As California Prisoner Hunger Strike Reaches Critical Moment, Families and Advocates Return to Capitol, Demand Action from State Government

August 14, 2013

Press Contact: Azadeh Zohrabi, Prisoner Hunger Strike Solidarity Coalition, Ph:  310-612-9706

the mock "SHU" solitary confinement cell at the State Capitol

The mock “SHU” solitary confinement cell at the State Capitol

Oakland—All eyes are on California, as prisoners across the state’s vast prison system hit their 38th day of hunger strike in protest of the torturous conditions of solitary confinement.  Prisoners’ loved ones and supporters joined 100 people on the steps of the state capitol Wednesday afternoon to demand swift and resolute action from California decision makers.  Activists also set up a life-sized replica of a Security Housing Unit (SHU) cell, encouraging the governor, legislators, and members of the public to experience for just a few minutes what thousands of California prisons live through, many for decades.

Irene Huerta’s husband has been in solitary for 28 years and is currently on hunger strike.  Huerta is part of a mediation team that is trying to keep channels of communication open between strikers and the California Department of Corrections and Rehabilitation (CDCR), with hopes of reaching an end to the strike.  “It is important for us to be here today.  It is day 38 and our loved ones could die soon if no one steps up to do anything,” says Huerta.  She joins many others in condemning the CDCR’s continued attacks on strikers, along with Governor Brown’s total silence on the entire issue.  “For Brown to say nothing at all, at such a critical moment, that is a slap in the face.  To say anything at all, even to speak against the strike, that’s one thing.  But to remain silent when people’s lives are on the line and their families are worried sick? There is nothing worse.”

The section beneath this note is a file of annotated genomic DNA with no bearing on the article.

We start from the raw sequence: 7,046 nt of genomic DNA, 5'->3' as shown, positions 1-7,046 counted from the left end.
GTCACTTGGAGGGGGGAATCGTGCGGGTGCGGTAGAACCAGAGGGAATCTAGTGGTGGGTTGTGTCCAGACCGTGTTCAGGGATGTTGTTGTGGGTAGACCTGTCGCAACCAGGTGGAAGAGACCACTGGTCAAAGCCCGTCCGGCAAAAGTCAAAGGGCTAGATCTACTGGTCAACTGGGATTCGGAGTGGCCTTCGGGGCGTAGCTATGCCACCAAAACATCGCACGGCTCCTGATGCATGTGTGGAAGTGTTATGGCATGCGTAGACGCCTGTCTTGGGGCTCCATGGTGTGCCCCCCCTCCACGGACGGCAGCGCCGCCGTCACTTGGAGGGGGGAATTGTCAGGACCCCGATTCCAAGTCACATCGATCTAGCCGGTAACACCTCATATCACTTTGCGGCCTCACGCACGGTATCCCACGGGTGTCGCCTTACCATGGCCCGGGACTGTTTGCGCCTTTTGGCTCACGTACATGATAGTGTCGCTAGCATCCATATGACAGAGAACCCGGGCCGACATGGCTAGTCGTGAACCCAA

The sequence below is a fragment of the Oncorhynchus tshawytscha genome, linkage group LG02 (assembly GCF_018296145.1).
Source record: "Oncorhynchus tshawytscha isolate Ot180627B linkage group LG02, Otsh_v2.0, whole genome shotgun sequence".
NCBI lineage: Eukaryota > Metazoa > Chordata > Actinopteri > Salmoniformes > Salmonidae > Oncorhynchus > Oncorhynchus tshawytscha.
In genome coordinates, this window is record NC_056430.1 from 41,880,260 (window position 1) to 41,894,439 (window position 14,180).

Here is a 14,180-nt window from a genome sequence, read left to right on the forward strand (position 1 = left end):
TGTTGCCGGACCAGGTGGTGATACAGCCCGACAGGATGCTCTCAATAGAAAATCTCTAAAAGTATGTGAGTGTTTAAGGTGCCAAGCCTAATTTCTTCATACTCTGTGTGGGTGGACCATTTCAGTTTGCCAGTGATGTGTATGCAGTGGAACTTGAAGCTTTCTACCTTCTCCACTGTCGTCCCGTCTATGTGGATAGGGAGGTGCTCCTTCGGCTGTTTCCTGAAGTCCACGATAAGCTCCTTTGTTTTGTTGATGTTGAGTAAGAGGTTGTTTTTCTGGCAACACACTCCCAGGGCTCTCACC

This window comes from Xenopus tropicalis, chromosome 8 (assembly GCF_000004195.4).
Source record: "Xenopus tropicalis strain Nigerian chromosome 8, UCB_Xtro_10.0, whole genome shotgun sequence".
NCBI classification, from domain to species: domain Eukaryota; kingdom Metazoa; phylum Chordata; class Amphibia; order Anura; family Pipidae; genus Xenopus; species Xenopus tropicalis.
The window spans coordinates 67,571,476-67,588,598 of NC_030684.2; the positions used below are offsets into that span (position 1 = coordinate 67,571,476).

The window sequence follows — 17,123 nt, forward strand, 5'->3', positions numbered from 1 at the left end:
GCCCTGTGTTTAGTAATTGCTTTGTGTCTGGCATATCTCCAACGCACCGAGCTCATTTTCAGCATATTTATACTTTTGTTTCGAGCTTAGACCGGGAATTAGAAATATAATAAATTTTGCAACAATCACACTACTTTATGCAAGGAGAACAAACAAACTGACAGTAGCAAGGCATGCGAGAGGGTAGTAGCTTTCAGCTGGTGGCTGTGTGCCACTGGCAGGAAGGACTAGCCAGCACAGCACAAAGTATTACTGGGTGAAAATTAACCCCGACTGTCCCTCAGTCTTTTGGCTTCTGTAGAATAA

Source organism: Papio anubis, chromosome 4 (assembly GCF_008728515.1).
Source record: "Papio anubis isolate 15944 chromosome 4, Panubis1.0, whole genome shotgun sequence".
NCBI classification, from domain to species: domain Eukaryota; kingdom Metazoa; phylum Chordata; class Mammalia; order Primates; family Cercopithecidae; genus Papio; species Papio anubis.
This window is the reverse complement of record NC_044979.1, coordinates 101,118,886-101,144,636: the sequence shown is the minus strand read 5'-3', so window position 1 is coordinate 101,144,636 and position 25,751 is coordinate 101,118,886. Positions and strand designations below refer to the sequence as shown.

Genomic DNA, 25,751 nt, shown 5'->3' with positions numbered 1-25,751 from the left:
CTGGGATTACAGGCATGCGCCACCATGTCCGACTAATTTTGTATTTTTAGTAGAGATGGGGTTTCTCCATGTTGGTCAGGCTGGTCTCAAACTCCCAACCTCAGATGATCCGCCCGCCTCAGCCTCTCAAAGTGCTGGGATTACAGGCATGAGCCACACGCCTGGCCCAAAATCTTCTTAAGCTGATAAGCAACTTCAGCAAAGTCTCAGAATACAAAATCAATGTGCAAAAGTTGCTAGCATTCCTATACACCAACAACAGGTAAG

Assemblymember Tom Ammiano spoke at a press conference today, saying, “When you get a letter that says to incarcerate someone in solitary confinement for longer than a very short period is torture, you know the whole world is watching. “  He continued, “There has been some very bad press on this—demonizing us for being activists for human rights for prisoners.  We know that there are some people who have committed some very egregious crimes but that’s not the issue… looking at everyone as if they are a gang member and isolating them. We don’t support that.  We want appropriate steps to be taken.”

California State Senator Leland Yee also voiced his condemnation of solitary confinement, saying in a statement issued by his office, “the indiscriminate use of solitary confinement is…inhumane and a direct violation of internationally recognized human rights.”

“These strong statements come at a crucial time,” says Donna Willmott, a spokesperson for the Prisoner Hunger Strike Solidarity Coalition. “But as the medical conditions become more and more critical, and as the CDCR digs in its heels, it is absolutely imperative that actual and resolute steps be taken immediately.  The time to wait and see has passed.”

A delegation of prisoners’ loved ones and supporters continue to meet with legislators to demand action. In particular, people are demanding an emergency session of California’s Public Safety Committee.


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